By way of example and with regard to DSL modems, it is very common for the modem to lose synchronization with the digital subscriber line access multiplexer (DSLAM) located at the central office. There are a number of reasons that the modem may lose synchronization with the DSLAM. For instance, the modem may lose synchronization (or otherwise lose communication with the DSLAM) due to scheduled maintenance on the DSLAM, glitches on the DSL line, glitches in the DSLAM, etc. In order to rectify the loss of synchronization, the customer may be forced to manually reboot the modem—which may become bothersome, frustrating, or at the very least undesirable. Furthermore, issues stemming from loss of synchronization may result in increased customer service costs for Internet services providers (ISPs).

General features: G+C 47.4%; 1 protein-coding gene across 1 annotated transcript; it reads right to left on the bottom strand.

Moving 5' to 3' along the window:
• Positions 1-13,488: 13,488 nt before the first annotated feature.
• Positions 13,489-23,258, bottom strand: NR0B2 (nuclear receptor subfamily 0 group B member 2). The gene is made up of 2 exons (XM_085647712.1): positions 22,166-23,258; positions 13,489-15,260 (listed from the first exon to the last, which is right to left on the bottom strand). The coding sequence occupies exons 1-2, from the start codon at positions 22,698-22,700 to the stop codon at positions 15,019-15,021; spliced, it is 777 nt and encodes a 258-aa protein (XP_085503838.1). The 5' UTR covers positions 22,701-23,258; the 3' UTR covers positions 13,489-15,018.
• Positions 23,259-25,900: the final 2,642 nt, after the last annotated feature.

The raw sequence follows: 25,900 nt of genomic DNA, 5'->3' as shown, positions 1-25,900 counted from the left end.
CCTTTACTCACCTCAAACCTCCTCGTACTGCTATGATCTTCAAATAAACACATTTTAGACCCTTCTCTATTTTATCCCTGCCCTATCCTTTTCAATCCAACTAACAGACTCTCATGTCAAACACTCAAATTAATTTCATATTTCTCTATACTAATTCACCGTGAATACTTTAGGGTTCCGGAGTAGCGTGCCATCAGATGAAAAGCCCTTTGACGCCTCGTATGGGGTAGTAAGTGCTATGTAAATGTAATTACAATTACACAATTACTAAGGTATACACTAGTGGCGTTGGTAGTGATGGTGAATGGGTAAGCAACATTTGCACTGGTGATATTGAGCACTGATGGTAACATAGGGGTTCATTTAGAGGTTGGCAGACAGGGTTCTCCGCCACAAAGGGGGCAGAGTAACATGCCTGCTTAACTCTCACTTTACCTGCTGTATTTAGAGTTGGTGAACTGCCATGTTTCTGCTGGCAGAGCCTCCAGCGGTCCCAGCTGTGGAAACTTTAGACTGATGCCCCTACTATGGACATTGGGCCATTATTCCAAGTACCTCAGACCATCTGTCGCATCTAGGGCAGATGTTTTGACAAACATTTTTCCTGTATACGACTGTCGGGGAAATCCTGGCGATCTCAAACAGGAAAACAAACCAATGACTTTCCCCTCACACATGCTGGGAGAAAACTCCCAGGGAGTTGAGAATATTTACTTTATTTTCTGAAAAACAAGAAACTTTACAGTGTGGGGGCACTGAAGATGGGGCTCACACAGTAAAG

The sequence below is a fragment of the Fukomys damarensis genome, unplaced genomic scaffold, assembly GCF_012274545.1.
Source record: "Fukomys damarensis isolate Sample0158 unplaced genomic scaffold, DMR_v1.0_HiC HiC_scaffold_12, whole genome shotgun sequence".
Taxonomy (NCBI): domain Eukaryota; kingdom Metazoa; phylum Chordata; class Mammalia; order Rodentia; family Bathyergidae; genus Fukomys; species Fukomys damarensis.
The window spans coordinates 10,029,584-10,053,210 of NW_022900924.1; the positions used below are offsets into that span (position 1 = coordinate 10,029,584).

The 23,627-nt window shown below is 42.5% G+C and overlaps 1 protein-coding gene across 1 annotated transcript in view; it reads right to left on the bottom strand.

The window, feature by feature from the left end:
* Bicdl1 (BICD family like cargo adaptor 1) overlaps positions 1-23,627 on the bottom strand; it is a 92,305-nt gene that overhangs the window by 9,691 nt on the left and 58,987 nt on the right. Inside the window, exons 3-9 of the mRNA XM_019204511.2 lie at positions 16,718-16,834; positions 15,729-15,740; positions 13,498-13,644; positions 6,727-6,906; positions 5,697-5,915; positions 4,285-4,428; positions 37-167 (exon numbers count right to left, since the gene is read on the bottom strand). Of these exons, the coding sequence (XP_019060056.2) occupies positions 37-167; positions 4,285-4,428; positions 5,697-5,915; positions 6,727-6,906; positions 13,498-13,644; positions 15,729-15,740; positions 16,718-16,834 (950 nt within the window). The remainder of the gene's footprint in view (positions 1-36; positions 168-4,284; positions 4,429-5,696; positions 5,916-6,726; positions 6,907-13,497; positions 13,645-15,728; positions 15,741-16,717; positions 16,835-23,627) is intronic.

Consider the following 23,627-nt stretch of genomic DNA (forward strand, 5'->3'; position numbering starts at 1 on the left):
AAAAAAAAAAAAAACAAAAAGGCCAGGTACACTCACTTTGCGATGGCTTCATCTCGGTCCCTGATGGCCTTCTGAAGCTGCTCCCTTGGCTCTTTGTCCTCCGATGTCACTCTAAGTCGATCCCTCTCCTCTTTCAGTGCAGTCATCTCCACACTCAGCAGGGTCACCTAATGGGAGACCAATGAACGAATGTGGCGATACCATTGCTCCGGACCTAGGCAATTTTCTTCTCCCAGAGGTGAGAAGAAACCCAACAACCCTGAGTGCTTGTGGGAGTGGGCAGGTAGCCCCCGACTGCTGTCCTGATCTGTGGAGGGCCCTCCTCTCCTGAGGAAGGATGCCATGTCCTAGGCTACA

SUMMARY

Various embodiments of systems, methods, modems, etc. are provided for automatically rebooting a modem in response to detecting loss of communication with a network. One embodiment is a method for managing communication between a modem and a network. One such method comprises: establishing communication between a modem and a network; detecting that the modem has lost communication with the network; and automatically rebooting the modem.

Another embodiment is a modem comprising: a signal detector that determines whether the modem is in communication with a network; and a reboot module configured to automatically reboot the modem in response to the signal detector determining that the modem lost communication with the network. Another embodiment of a modem comprises: means for detecting when the modem loses communication with a network;